Things don’t work like they spoza. A cause of this dysfunction is the notion that criminals can “pay their debt to society” and then be all better, as if crimes were purchases made on a credit card. Say that a marginal human wielding a bolo knife crawls through a window, burglarizes the house, and gets caught and sentenced to five years. He gets out some time later having “paid his debt”—actually the citizenry have paid $20K a year to keep him fed and comfortable. He is now thought to have been cleansed and ready to make a fresh start.
Not a chance.
As any cop can tell you, career criminals commit almost all crime. When Willy Bill gets caught carrying a television out from someone’s window, you will find, with the absolute certainty one associates with bankruptcy in a Democratic administration, that he has a rap sheet going back to puberty. Two years after getting out for one offense, he will be arrested for another. Normal, civilized people don’t suddenly think, “Gosh, slow day. I guess I’ll do a little burglary.” Either you don’t do it at all, or it’s all you do.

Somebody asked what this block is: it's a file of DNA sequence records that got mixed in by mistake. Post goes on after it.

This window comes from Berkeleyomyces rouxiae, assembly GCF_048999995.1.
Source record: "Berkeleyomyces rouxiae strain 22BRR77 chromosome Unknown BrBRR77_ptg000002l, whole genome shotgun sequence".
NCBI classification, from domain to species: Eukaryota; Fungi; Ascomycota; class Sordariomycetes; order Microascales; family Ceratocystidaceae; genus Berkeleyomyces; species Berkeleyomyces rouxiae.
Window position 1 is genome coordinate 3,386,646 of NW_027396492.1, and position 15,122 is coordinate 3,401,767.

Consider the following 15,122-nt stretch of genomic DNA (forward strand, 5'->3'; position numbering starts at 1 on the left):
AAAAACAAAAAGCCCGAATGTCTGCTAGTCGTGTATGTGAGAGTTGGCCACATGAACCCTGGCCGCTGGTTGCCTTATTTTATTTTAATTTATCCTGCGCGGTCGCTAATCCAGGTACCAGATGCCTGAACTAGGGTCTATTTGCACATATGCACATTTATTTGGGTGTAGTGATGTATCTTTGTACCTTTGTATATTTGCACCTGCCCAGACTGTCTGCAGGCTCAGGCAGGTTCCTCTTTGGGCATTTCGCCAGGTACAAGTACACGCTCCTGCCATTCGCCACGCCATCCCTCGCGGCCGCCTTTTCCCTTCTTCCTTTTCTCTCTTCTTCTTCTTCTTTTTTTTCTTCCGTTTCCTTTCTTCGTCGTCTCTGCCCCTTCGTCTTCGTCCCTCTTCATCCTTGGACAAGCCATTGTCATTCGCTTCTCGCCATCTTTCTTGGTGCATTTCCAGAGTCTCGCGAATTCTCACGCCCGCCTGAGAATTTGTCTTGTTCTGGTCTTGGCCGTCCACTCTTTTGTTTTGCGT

Whenever I covered a guy who stabbed a woman thirty-seven times while robbing her at an ATM, I knew he would prove to be out on parole for something similar. He always was. Which is why three-strikes-and-you’re-out makes considerable sense, at least for serious crimes: e.g., forcible rape, armed robbery, and ADW, though not for felony shoplifting or peddling grass. You can cage a rattlesnake after it bites someone, but when you let it out, it is still a rattlesnake.
Which brings us to parole and the phoniness of sentencing.
Suppose that a judge gives Willy Bill fifteen years for a bloody robbery. This looks good to the public: Grr, woof, bow-wow. Sternness. But Willy gets time off for good behavior and a parole-eligibility date in seven years or next Wednesday, whichever comes first. The sentence he gets isn’t the sentence he serves. It has to do with crowding in prisons and, I strongly suspect, a desire to make it appear to the public that criminals are being punished when they aren’t much.